So intent were investors on leaving inflation worries aside that financial markets barely responded to Thursday’s data, which showed U.S. producer prices posting their biggest annual gain since 2010 in April.
“It’s rebound Thursday,” said John Augustine, chief investment officer at Huntington Private Bank, which manages $20 billion. “Given the money on the sidelines, investors are going to be coming back in.”
Still, Augustine said investors should re-deploy their funds in a measured way because “inflation concerns are not going away”.
By midday, the Dow Jones Industrial Average had added 1.4%, while the S&P 500 and the Nasdaq Composite narrowed earlier gains to be up 1.3% and 0.9%, respectively.
The MSCI world equity index, which includes 50 countries, also bounced slightly, gaining 0.2%.
U.S. stocks had tumbled earlier this week after data showed U.S. consumer prices unexpectedly jumped by the most in almost 12 years in April.
Some investors now worry that quickening price pressures could lead the Federal Reserve to tighten monetary policy sooner than expected, and reduce its supply of cheap money that has been propelling financial markets higher.
For now, however, inflation woes took a backseat.
Benchmark 10-year Treasury yields, which had spiked 7 basis points overnight in the biggest daily rise in two months, edged down by more than 3 basis points to 1.6625% as investors took a breather.
Benchmark two-year Treasury yields also pulled back to 0.1589%.
Against a basket of major currencies, the dollar was steady at 90.727, holding gains eked out on Wednesday when expectations of rate hikes burnished the currency’s appeal.
A firm dollar capped gains in the euro, which edged up 0.1% to $1.20875. [USD/]
The pull-back in Treasury yields helped gold to recoup some of Wednesday’s losses, when the jump in bond yields dampened the allure of non-yielding bullion. Spot gold climbed 0.7% off a one-week low to $1,825.61 per ounce.
A recent rally in oil prices also paused on Thursday as investors turned their attention to the coronavirus crisis in India, and as a key U.S. fuel pipeline resumed operations.
Brent crude slumped 3.5% to $66.93 a barrel, while U.S. West Texas Intermediate crude lost 3.8% to $63.53 a barrel.
Among cryptocurrencies, bitcoin, which tumbled 13% overnight when Elon Musk said Tesla would stop accepting it as payment because of its high energy use, fell below $50,000 again on Thursday following reports that the U.S. Justice Department is investigating crypto exchange Binance.
By midday, bitcoin had dropped 2.2% to $48.314.
(Reporting by Koh Gui Qing; additional reporting by Tom Wilson and Marc Jones in London; Wayne Cole in Sydney; Editing Nick Macfie, Dan Grebler and Cynthia Osterman)
Dogecoin dropped after Elon Musk calls it a ‘hustle’ on ‘SNL’ show
By Alden Bentley and Gertrude Chavez-Dreyfuss
NEW YORK (Reuters) -The value of dogecoin dropped sharply in early U.S. hours on Sunday, after Tesla chief and cryptocurrency supporter Elon Musk called it a ‘hustle’ during his guest-host spot on the “Saturday Night Live” comedy sketch TV show.
Dogecoin was quoted as low as $0.47 on crypto exchange Binance, down 28% from levels around $0.65 before the show.
The billionaire Tesla Inc chief executive hosted the show at 11:30 p.m. EDT on Saturday (0330 GMT on Sunday).
Cryptocurrency enthusiasts had for days been eager to see what he would say, after his tweets this year turned the once-obscure digital currency into a speculator’s dream.
Asked ‘what is dogecoin’, Musk replied, “It’s the future of currency. It’s an unstoppable financial vehicle that’s going to take over the world.”
When a show cast member Michael Che countered, “So, it’s a hustle?”, Musk replied, “Yeah, it’s a hustle.” And laughed.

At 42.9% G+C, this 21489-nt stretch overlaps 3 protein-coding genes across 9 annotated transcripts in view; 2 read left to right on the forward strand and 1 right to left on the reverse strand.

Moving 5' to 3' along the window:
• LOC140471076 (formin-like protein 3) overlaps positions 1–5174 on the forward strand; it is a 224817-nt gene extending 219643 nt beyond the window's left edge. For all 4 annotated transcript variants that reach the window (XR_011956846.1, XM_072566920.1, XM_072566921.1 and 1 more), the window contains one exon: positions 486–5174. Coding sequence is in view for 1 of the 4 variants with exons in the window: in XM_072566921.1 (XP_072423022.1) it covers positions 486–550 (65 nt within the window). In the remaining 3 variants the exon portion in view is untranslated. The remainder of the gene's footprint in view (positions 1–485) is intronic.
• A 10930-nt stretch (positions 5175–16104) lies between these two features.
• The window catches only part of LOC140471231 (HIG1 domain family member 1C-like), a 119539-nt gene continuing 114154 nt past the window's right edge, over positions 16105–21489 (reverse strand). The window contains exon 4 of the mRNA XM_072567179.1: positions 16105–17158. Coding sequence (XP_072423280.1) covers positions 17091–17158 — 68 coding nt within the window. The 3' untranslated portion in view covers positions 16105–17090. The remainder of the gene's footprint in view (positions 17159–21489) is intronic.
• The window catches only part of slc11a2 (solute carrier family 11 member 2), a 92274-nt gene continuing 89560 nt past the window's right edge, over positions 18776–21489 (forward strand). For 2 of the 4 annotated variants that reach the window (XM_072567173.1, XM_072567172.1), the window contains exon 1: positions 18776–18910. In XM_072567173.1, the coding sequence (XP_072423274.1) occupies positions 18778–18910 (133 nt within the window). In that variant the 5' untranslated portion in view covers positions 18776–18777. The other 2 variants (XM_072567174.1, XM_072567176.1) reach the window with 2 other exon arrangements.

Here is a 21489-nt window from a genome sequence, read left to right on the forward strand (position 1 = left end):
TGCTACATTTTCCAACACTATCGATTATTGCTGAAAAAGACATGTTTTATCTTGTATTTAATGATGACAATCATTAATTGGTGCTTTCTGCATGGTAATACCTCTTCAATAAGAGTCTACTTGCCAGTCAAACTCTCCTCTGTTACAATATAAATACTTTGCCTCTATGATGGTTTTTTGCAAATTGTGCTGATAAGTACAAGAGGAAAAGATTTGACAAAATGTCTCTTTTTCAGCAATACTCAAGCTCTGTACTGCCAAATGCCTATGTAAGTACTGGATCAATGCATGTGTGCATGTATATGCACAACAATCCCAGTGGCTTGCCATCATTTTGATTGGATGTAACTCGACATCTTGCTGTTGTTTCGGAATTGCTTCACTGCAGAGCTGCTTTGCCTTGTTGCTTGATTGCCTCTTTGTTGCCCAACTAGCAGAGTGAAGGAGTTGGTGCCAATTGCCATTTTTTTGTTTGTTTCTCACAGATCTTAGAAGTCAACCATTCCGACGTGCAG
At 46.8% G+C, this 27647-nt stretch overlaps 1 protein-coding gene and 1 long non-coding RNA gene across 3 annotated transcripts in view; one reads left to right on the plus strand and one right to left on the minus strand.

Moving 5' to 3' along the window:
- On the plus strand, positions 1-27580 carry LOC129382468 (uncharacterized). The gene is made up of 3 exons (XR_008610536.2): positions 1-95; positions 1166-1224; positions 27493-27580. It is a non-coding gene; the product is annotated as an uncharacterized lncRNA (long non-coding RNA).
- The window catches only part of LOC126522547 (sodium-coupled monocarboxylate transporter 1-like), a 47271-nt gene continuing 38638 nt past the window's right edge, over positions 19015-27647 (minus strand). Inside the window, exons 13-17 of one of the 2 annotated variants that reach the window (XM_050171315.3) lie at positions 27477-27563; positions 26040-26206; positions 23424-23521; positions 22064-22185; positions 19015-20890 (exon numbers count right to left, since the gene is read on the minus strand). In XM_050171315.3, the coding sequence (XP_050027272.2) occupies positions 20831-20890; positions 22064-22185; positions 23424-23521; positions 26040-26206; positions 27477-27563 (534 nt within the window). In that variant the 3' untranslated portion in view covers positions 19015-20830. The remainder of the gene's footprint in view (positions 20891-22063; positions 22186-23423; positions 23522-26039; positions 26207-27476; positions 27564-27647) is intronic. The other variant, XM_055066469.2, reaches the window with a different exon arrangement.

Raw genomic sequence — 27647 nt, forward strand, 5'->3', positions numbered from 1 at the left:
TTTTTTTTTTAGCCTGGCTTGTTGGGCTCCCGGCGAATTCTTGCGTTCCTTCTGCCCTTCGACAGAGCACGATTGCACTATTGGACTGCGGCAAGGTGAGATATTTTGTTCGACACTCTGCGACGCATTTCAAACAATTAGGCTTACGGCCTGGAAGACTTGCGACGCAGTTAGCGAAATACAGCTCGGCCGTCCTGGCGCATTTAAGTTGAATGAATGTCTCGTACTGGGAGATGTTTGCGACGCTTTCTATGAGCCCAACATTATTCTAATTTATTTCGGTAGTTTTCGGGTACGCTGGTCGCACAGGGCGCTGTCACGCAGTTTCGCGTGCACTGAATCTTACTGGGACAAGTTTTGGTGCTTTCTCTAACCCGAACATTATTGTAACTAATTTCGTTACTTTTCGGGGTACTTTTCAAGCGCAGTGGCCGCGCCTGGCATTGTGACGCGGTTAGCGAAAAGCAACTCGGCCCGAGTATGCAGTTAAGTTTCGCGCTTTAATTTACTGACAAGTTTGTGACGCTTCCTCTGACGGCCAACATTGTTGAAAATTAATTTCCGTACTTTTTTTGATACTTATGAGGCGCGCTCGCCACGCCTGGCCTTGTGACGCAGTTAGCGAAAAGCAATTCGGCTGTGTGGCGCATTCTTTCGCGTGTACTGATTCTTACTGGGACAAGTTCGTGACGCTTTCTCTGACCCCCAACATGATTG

Musk is the rare business mogul to have been asked to host the venerable comedy TV show. The timing puts Musk back in the spotlight just as Tesla’s stock is losing steam following last year’s monster rally.
The unconventional CEO has posted numerous comments about cryptocurrencies on Twitter and criticized regular old cash for having negative real interest rates.
“Only a fool wouldn’t look elsewhere,” he said in February.
His cryptic tweets “Doge” and “Dogecoin is the people’s crypto” that month kicked off a rally in dogecoin – created as a parody on the more mainstream bitcoin and ethereum.
On Thursday, Musk tweeted: “Cryptocurrency is promising, but please invest with caution!” with a video clip attached in which he said, “it should be considered speculation at this point. And so, you know, don’t don’t go too far in the crypto speculation …”
But he also said, in the video, that cryptocurrency has a “good chance” of becoming what he called “the future currency of the Earth.”
On crypto data tracker CoinGecko.com, dogecoin has jumped more than 800% over the last month and is now the fourth-largest digital currency, with a market capitalization of $73 billion. It hit a record high Thursday above $0.73.
It has overtaken more widely used cryptocurrencies such as litecoin and tether.
Tesla said in February it bought $1.5 billion worth of bitcoin and would soon accept it as a form of payment for its electric cars, a large stride toward mainstream acceptance that sent bitcoin soaring to a record high of nearly $62,000.
Tesla shares closed 1.3% higher at $672.37 on Friday.
(Reporting by Gertrude Chavez-Dreyfuss and Alden Bentley in New York, and Noel Randewich and Hyunjoo Jin in San Francisco Additional reporting by Joe White and Vidya RanganathanEditing by Matthew Lewis & Simon Cameron-Moore)
Mexican union was set to lose disputed GM workers’ vote
EU regulator backs month-long storage of Pfizer COVID-19 vaccine in fridges
UK sanctions Myanmar Gems Enterprise in bid to cut off junta funding
Silver investment demand jumped 12% in 2019
Iran anticipates renewed protests amid social media shutdown
Europe kicks off vaccination programs | All media content | DW | 27.12.2020 – Deutsche Welle
News14 hours ago
U.S. Supreme Court takes up major challenge to abortion rights
Investment24 hours ago
Bitcoin hits three-month low
News15 hours ago
China aim relax birth policy but wary of social risks, sources say
News15 hours ago
U.S. imposes fresh sanctions on Myanmar junta
News15 hours ago
Can Israel blast Gaza and still make friends in the Gulf?
Media12 hours ago
Snap to cut emissions, achieves carbon neutrality in new climate strategy
Economy15 hours ago
U.S. Dollar essentially unchanged as Treasury yields hold steady
Economy14 hours ago
World Economic Forum cancels 2021 annual meeting in Singapore